The resulting CEMD (quasi-analytical) calculations of the reflectance spectra with/without MO activity are shown in Figure 1a, d, and e, exactly for the same configuration of semiconductor-sphere metasurface used to explore the MO-induced quasi-BICs through FDTD numerical simulations. All MO-induced features discussed above are fully confirmed, revealing indeed not only qualitative but also quantitative agreement (except for a very small frequency shift of the quasi-BIC central frequencies, mostly due to the different sphere meshes used in FDTD and in the calculation of the polarizabilities). Bear in mind that, in the FDTD numerical simulations, the MO activity is included as nondiagonal terms in the electric permittivity tensor, Eq. (1), whereas in our CEMD model such activity is accounted for through the nondiagonal terms in the electric and magnetic polarizability tensors, Eq. (5), extracted in turn from the scattering cross-sections of the semiconductor spheres with/without MO. This not only supports the accuracy of our simple CEMD formulation but also the procedure to introduce the MO activity through tensorial polarizabilities. To further illustrate the flexibility of our CEMD model, insets in Figure 1d and e show the dependence of the corresponding MO-BIC reflectance spectra on the linear polarization angle δ = 0° − 90°.

3 Brewster quasi-BIC equivalence: MO tuning

We now analyze through our CEMD formulation the physics underlying the MO tuning of the quasi-BIC. Apparently, the MO activity is introducing a dipolar response at other directions away from the Γ point, inducing coupling of the vertical MD/ED (responsible for the BIC at TE/TM polarizations) into in-plane dipoles, thus breaking the symmetry protection mechanism. To shed more light on this plausible mechanism, we calculate the dependence of the MO-induced quasi-BIC on the strength of the MO term. Instead of recalculating the polarizability for different values of ϵ x z ( MO ) H (since we are in the linear response in H), the MO-induced nondiagonal term is proportional to the previously calculated polarizability multiplied by a factor β, that will simulate the intensity of the applied magnetic field. Nonetheless, for ensuring energy conservation, instead of directly multiplying the off-diagonal term α x z ( MO ) by β (this will lead to nonconservative systems), the off-diagonal term of the inverse of the polarizability is scaled by the factor β. Specifically:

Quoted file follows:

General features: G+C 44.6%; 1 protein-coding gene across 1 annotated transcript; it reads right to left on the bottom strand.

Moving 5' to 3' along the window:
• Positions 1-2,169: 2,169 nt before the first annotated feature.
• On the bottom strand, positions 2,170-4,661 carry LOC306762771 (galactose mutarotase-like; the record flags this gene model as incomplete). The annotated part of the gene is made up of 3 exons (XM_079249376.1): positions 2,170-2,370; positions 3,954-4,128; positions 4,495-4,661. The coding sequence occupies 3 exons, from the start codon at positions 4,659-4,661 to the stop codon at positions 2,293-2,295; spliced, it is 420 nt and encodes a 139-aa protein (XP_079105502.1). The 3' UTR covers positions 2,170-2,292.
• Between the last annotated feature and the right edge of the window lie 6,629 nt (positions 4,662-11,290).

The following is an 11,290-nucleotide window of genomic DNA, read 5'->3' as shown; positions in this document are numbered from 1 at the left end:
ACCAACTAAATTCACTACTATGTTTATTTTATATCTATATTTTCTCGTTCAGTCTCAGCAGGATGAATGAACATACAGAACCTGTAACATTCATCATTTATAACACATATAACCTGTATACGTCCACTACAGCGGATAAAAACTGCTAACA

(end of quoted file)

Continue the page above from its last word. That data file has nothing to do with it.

(6) 1 / α x z ( N ) = β 1 / α x z H ,

where 1 / α x z is the off-diagonal term of the inverse of the polarizability calculated through the FDTD numerical simulations, and 1 / α x z ( N ) the new term of the polarizability used to model the MO effect. After that scaling, the final polarizability is obtained by inverting this new inverse polarizability, where only the off-diagonal term is modified.

The reflectance spectra for fixed (normal and off-normal) angles of incidence θ = 0°, 5° are plotted in Figure 2. At normal incidence, Figure 2a and b, the typical map of BIC spectra around the Γ point in the parameter space is evident, becoming a quasi-BIC with increasing (starting from negligible) spectral width as the parameter is tuned, with the (crucial) fact that the parameter, in this case, is the MO activity. On the other hand, we clearly observe at θ = 5° in Figure 2c and d a different scenario: a quasi-BIC exhibiting again a narrow (though finite) spectral width that becomes inaccessible at a given value in the MO parameter space of the applied magnetic field, different for each polarization.

Figure 2: 
Contour maps of the reflectance spectra R(ω) from an infinite square array of lossless semiconductor (n = 3.5) nanospheres (lattice period a = 300 nm, sphere diameter D = 150 nm), at angles of incidence θ = 0°, 5°, as a function of MO activity β (see text) and wavelength λ, theoretically calculated through CEMD for (a and c) TM and (b and d) TE polarizations: (a and b) normal incidence θ = 0°; (c and d) non-normal angle of incidence θ = 5°.
Figure 2:

Contour maps of the reflectance spectra R(ω) from an infinite square array of lossless semiconductor (n = 3.5) nanospheres (lattice period a = 300 nm, sphere diameter D = 150 nm), at angles of incidence θ = 0°, 5°, as a function of MO activity β (see text) and wavelength λ, theoretically calculated through CEMD for (a and c) TM and (b and d) TE polarizations: (a and b) normal incidence θ = 0°; (c and d) non-normal angle of incidence θ = 5°.